University of Chicago Library
(The John Crerar Library & The Special Collections Research Center)
Chicago, Illinois 60637
The history of medicine collection at the University of Chicago Library is housed in two locations on campus. The Special Collections Research Center located in the Joseph Regenstein Library contains archival materials and early printed books, while the John Crerar Library holds more modern historical materials in the history of medicine and related disciplines. If you would like to visit the Special Collections Research Center, the address is: 1100 E. 57th Street (Special Collections Research Center)
While most aspects of the history of medicine are covered, those with special emphasis include studies of the nature of disease, anatomy, psychiatry, and physiology. The collections include books, journals, pamphlets, microfilm, modern and historical manuscripts, photographs and other archival materials. The John Crerar Library provides reference service in person and by letter, phone, or e-mail; the Special Collections Research Center provides in-person and remote reference service. Secondary material and photocopies or digital scans of primary source material may be provided on interlibrary loan depending on condition or other criteria. Both the John Crerar Library and the Special Collections Research Center are open to visiting researchers, who are strongly encouraged to contact the Library in advance of visiting to confirm individual arrangements and availability of materials.
The 1907 acquisition by the John Crerar Library of the Newberry Library’s collections in medicine, the later merger of the John Crerar Library with the University of Chicago Library in 1981, and the medical collections built by the University following the opening of the medical school in 1927, combined to create a large, rich collection in the history of medicine. The acquisition in 1906 by the John Crerar Library of the personal library of Chicago surgeon Nicholas Senn (estimated at 12,500 books and 14,500 pamphlets) and the acquisition by the University of Chicago Library of the Clifford C. Grulee collection on pediatrics (including two 15th-century editions of Paolo Bagellardo’s work on the diseases of children) are examples of the efforts that helped create the current collection.
The John Crerar Library is home to a large collection of nineteenth and twentieth century medical books and journals, including long runs of both North American and foreign medical periodicals. Also of note are holdings of state and regional medical association and society journals. While there are specific collection subject strengths, the history of medicine collections are broad in scope, covering almost every aspect of the history of medicine and allied sciences. The more modern historical collections of the John Crerar Library include substantial holdings in epidemiology and infectious diseases (including cholera, tuberculosis and yellow fever), sanitation and public health, psychiatry and mental health, surgery, and cookery and nutrition. These collections are also particularly strong in the history of the basic science, including human anatomy, botany, genetics, and bacteriology. Historical editions of biographical reference works (e.g., Chicago Medical Directory) and other reference works (e.g., Physician’s Desk Reference) are also held.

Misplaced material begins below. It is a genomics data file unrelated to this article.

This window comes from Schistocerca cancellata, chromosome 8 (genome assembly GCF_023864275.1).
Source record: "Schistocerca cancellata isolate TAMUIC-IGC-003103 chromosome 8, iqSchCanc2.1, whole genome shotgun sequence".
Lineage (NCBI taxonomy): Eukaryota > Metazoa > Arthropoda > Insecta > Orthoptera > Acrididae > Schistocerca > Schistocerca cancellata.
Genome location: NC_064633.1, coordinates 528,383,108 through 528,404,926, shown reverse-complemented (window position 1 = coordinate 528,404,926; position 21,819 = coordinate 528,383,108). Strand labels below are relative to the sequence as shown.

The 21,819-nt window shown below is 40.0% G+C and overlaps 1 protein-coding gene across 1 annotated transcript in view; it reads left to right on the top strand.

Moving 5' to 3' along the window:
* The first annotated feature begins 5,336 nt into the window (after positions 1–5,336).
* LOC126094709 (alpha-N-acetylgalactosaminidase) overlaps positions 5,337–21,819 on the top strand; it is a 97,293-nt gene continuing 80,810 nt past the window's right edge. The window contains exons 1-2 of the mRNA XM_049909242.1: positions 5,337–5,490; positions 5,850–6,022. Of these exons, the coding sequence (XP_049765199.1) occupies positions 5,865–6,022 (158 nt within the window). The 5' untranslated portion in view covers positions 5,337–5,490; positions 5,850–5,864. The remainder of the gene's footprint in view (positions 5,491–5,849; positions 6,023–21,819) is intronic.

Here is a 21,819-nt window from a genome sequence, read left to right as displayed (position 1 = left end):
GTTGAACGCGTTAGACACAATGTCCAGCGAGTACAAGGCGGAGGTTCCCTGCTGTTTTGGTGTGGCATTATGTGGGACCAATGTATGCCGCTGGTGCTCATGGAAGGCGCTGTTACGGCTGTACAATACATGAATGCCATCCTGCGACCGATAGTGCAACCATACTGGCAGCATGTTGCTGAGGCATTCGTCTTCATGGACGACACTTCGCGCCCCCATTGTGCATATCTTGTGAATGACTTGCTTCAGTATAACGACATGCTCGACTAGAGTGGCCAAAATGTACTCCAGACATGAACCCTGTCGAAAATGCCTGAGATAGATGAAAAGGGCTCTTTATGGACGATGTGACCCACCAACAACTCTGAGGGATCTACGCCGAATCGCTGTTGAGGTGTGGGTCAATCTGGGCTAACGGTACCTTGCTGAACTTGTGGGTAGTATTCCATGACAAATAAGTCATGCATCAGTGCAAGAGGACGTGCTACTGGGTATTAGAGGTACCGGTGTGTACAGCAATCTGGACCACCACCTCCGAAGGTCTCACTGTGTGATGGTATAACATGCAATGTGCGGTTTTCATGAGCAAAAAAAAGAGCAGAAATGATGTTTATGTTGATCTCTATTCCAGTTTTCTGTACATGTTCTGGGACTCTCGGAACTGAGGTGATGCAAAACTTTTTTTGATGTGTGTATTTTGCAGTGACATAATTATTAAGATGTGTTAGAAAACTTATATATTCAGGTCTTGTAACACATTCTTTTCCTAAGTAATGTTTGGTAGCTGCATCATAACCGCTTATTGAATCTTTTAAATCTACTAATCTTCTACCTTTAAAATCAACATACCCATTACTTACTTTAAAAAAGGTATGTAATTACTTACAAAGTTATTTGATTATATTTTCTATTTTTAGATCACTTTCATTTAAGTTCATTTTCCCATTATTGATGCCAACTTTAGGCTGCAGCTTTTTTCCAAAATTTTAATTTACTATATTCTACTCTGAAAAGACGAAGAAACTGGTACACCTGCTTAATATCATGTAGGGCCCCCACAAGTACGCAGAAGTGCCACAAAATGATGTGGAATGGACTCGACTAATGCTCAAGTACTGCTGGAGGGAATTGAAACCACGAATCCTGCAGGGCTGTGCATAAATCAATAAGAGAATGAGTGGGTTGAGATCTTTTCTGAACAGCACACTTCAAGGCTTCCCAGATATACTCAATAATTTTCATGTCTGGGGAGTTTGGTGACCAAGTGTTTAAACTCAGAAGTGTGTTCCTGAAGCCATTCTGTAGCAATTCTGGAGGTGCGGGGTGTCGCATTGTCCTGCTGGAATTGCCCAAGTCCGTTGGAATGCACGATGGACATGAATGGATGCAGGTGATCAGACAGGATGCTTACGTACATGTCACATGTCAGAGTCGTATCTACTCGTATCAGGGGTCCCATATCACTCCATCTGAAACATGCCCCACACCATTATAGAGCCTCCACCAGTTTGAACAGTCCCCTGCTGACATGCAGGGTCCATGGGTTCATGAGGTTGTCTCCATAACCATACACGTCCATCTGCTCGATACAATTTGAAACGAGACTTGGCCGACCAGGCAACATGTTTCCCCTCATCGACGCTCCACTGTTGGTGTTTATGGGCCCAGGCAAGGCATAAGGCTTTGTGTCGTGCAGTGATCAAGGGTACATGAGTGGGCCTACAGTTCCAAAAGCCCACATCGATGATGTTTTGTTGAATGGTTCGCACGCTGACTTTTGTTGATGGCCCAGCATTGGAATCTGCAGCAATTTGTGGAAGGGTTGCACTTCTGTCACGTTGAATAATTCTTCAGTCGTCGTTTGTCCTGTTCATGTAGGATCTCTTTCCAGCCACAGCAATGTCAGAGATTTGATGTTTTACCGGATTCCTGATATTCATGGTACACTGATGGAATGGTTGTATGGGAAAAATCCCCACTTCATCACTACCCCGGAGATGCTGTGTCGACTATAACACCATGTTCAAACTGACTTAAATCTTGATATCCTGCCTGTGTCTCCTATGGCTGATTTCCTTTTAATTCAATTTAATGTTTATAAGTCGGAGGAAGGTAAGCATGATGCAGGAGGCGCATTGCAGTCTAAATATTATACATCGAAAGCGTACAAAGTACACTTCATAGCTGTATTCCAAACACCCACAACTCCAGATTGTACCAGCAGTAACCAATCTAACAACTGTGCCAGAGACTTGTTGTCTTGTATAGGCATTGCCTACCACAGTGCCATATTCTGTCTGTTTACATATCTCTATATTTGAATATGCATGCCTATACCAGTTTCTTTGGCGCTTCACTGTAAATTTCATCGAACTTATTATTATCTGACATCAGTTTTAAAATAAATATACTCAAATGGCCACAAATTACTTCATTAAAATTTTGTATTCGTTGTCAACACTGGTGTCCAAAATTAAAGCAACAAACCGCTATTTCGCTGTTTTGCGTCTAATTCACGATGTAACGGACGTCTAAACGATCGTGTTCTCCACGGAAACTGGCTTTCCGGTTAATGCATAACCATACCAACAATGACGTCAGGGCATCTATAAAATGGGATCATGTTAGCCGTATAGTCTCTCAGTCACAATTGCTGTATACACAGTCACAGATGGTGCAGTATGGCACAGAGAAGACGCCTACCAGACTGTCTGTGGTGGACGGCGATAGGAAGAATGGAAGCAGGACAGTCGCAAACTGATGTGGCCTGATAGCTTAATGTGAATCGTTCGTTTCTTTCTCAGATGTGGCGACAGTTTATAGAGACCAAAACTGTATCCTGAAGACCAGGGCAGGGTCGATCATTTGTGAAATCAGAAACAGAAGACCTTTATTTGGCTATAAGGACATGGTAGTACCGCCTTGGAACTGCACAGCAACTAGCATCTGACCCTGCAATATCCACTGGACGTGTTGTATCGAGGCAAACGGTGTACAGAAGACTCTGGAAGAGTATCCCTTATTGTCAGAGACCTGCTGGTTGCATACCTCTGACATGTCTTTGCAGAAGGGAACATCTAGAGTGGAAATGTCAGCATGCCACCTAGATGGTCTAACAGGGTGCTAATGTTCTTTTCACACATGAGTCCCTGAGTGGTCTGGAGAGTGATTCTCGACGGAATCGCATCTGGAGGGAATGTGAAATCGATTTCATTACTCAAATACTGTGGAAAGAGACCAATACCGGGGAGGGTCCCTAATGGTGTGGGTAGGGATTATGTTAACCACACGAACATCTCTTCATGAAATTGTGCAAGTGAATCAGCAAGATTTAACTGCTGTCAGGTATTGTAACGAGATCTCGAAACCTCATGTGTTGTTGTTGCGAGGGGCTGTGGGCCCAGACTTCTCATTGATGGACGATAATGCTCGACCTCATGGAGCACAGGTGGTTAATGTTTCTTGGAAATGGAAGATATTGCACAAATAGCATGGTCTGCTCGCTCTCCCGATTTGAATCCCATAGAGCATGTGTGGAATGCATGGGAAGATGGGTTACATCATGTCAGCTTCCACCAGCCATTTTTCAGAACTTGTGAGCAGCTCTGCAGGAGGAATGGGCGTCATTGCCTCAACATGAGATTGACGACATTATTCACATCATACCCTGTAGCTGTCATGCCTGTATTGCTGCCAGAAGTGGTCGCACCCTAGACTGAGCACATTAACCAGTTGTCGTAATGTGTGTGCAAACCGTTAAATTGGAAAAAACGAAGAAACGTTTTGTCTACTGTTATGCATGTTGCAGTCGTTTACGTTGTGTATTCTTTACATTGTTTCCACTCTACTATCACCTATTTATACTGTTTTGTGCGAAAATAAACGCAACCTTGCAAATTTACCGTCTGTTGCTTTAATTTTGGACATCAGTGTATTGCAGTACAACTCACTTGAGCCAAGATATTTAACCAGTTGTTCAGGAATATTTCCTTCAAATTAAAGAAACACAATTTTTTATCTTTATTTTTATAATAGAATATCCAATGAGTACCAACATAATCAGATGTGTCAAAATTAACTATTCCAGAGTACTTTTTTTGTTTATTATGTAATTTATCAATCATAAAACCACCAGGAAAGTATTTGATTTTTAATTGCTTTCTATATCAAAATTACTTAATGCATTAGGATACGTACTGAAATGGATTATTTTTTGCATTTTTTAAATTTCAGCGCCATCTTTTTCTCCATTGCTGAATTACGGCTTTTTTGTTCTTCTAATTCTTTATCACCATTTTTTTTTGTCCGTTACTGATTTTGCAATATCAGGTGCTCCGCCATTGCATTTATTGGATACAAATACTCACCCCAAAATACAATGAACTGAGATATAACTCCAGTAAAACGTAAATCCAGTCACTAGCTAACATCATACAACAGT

The Special Collections Research Center includes approximately 18,000 rare books from the 15th century onward, with particular strengths in human anatomy, internal medicine and surgery, gynecology and obstetrics. The library of Dr. Mortimer Frank consists of 522 books on anatomy and anatomical illustration, including two incunabula and nine manuscripts. Lester Frankenthal presented the library of a noted German obstetrician, Friedrich Ahlfeld, containing 1,500 volumes and 4,000 pamphlets and drawings representing the history of gynecology and obstetrics from the 17th to the 19th century. The bequest of Joseph Halle Schaffner further strengthened the history of medical resources, and the merger of the University of Chicago and the John Crerar Library included some extraordinary works, among them the 1628 Frankfurt first edition of Harvey’s De Motu Cordis and major anatomical atlases. In 2009 the Library purchased the Stanton A. Friedberg M.D. Rare Book Collection of Rush University Medical Center at the University of Chicago, consisting of approximately 3500 volumes from 1500 to the mid-20th century, with about 500 pre-1800 titles. Otorhinolaryngology and infectious diseases are particular strengths. Many of the 16th-century titles in the collection, including the 1543 edition of Vesalius, De humani corporis fabrica, are in contemporary bindings.
Manuscript materials include collections formed by individuals, professional papers, and the records of medical organizations. Dr. Frank Webster Jay donated his collection of medical manuscripts and prints, including autograph letters of Boerhaave, Faraday, Leeuwenhoek, and Pasteur. The University of Chicago’s archival collections include professional papers of physicians and medical researchers, including James B. Herrick, Charles Huggins, Leon Jacobson, Ralph S. Lillie, Franklin McLean, Howard Ricketts, Nicholas Senn and Morris Fishbein; administrative records relating to the University of Chicago’s medical school, and the records of a number of Chicago and national medical associations received from the John Crerar Library.